In 1983, Keller's biography of Barbara McClintock, A Feeling for the Organism, appeared; five months later McClintock was awarded the Nobel prize for physiology and medicine. On one hand, Keller's work appeared at a very opportune time in the sense that McClintock was finally being recognized by the scientific community for her decades of careful study. But, on the other hand, with an increasing awareness of McClintock's research, the theoretical side of Keller's work may be lost as it is instead read strictly as biography. Keller not only provides a careful portrait of McClintock, her life, her work, and character, but she also lays out a critique of science in terms of gender and in terms of the discipline's inability to promote change. In Kuhnian terms, Keller is dealing with a society paradigm--scientists that refused to hear McClintock's insistent voice are finally listening. McClintock's struggles as a female in her profession are almost a footnote in A Feeling for the Organism contained in a single chapter entitled, "A Career for Women." This absence of conflict is largely due to the fact that McClintock was able to come to terms with her gender very early in her career. Keller does not write her biography as the story of a woman scientist excluded because of her gender. As Elaine Ognibene points out in her review of the book, the biography is "an analysis of the rhetoric of science, the social construction of scientific knowledge, and the value context in which scientific discoveries are made" (392).

Keller does, however, point to the difference in McClintock's technique which many might term a "feminine" slant. McClintock spent her years of study on the maize plant. While the scientific community moved on to phage and bacteria, she labored in the field harvesting a minimum of two crops a year and spending the rest of her time carefully examining each kernel of her precious yield. Her study of corn was devoted to complete understanding of the organism, not to experimentation directed to discern a particular fact. In her interviews with Keller, McClintock continually emphasized the special relationship that she was able to establish through her work. She felt that she was a part of the corn. She actually got to a point in her career where she could look at the corn kernels and accurately predict the genetic makeup that lay in the genotype.

Keller's concluding paragraph to this biography is, as most of her books and articles end, a hopeful look at the future of science. "If Barbara McClintock's story illustrates the fallibility of science, it also bears witness to the underlying health of the scientific enterprise" (197). Her work was eventually recognized, and she was honored as one of the great geneticists of her time. McClintock pays homage to the fascinating mechanisms that exist in nature, concluding that the force which controls natural existence has the ability to guarantee survival, thus, dramatically moving beyond both Lamarck and Darwin.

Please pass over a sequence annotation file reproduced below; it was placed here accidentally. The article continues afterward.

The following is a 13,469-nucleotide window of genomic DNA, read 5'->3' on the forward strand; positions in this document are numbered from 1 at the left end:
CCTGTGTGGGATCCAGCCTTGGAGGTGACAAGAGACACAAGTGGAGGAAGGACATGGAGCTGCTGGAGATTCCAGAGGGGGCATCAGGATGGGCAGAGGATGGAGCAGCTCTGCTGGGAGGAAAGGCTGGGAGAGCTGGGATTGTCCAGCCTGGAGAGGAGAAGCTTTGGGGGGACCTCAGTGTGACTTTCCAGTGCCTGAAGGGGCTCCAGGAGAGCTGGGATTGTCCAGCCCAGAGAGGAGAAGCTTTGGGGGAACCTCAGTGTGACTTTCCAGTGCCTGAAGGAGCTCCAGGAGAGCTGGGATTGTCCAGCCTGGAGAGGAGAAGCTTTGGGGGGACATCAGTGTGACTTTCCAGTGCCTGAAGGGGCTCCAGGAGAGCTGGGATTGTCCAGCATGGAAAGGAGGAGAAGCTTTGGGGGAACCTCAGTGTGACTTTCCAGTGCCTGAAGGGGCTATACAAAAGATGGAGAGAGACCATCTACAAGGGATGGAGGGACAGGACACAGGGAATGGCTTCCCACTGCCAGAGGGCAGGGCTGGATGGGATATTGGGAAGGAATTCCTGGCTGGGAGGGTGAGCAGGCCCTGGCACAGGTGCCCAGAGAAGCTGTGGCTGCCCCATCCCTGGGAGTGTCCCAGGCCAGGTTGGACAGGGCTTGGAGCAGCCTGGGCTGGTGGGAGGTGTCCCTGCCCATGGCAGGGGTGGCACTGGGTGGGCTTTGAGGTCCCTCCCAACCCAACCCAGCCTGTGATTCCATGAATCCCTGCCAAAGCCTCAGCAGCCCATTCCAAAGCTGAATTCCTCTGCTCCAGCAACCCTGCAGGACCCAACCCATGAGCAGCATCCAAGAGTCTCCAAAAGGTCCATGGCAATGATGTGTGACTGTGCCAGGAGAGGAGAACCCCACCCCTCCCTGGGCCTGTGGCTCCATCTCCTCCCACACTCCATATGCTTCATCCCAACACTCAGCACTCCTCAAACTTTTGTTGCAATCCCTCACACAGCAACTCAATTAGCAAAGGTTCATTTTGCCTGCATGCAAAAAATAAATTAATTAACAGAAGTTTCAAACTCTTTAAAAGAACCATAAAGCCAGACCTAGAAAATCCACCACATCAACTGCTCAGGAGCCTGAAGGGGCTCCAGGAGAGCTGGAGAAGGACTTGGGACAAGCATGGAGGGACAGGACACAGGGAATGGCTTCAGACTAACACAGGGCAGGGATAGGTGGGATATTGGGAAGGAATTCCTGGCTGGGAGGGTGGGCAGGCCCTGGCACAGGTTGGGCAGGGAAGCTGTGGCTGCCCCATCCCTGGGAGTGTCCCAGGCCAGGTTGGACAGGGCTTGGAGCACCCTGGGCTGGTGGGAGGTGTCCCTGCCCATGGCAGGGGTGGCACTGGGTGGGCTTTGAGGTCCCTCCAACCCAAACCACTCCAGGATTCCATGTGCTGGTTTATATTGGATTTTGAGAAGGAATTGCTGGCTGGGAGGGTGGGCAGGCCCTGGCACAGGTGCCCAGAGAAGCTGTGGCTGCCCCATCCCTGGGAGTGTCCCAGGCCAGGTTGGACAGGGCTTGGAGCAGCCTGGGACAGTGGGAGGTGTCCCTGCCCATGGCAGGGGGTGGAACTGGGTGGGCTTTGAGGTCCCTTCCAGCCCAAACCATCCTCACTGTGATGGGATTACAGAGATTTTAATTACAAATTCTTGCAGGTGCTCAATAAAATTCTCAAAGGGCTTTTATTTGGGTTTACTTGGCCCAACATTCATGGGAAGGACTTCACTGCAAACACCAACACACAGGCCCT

Reviews of the book were very favorable. Lauding Keller for realizing the importance of McClintock's work in advance of the general scientific community, although some reviewers including Bentley Glass criticized Keller's lack of focus on the material research of McClintock's life. Glass points out that there "is not one photograph of a maize chromosome, or of a translocation of segments between chromosomes, or of a nucleolus organizer and nucleolus" (601). He does admit, however, that such an analysis may take several decades to complete in a fully documented manner. Other reviews generally appreciated Keller's work, and this acceptance laid the groundwork for her next major publication, Reflections on Gender and Science.

Keller opens this publication which is published one year later with the following poignant paragraph expressing her personal relationship to her current project:

A decade ago, I was deeply engaged (if not quite fully content) in my work as a mathematical biophysicist. I believed wholeheartedly in the laws of physics, and in their place at the apex of knowledge. Sometime in the mid-1970s--overnight, as it were--another kind of question took precedence, upsetting my entire intellectual hierarchy: How much of the nature of science is bound up with the idea of masculinity, and what would it mean for science if it were otherwise? (3)

In this pivotal work in the history of science, Keller is not merely seeking to understand men or even women, for that matter, but the discipline of science and the constructs that have left it as a predominantly male-oriented field. She begins with the assumption that all three variables--men, women, and science--are socially created phenomena and that delving into the manner in which men and women are "made" in society will shed light on the making of science. Building on her early work, she concludes that men and women are made not born as is the discipline of science. Science must exist in a context, as Kuhn's work makes clear, but Keller again raises the caution of not allowing these contexts to degenerate into relativism. Science should be recognized as the search for "truth" or value in Nature, but, as with all human endeavors, cannot be infallible because it is performed by humanity.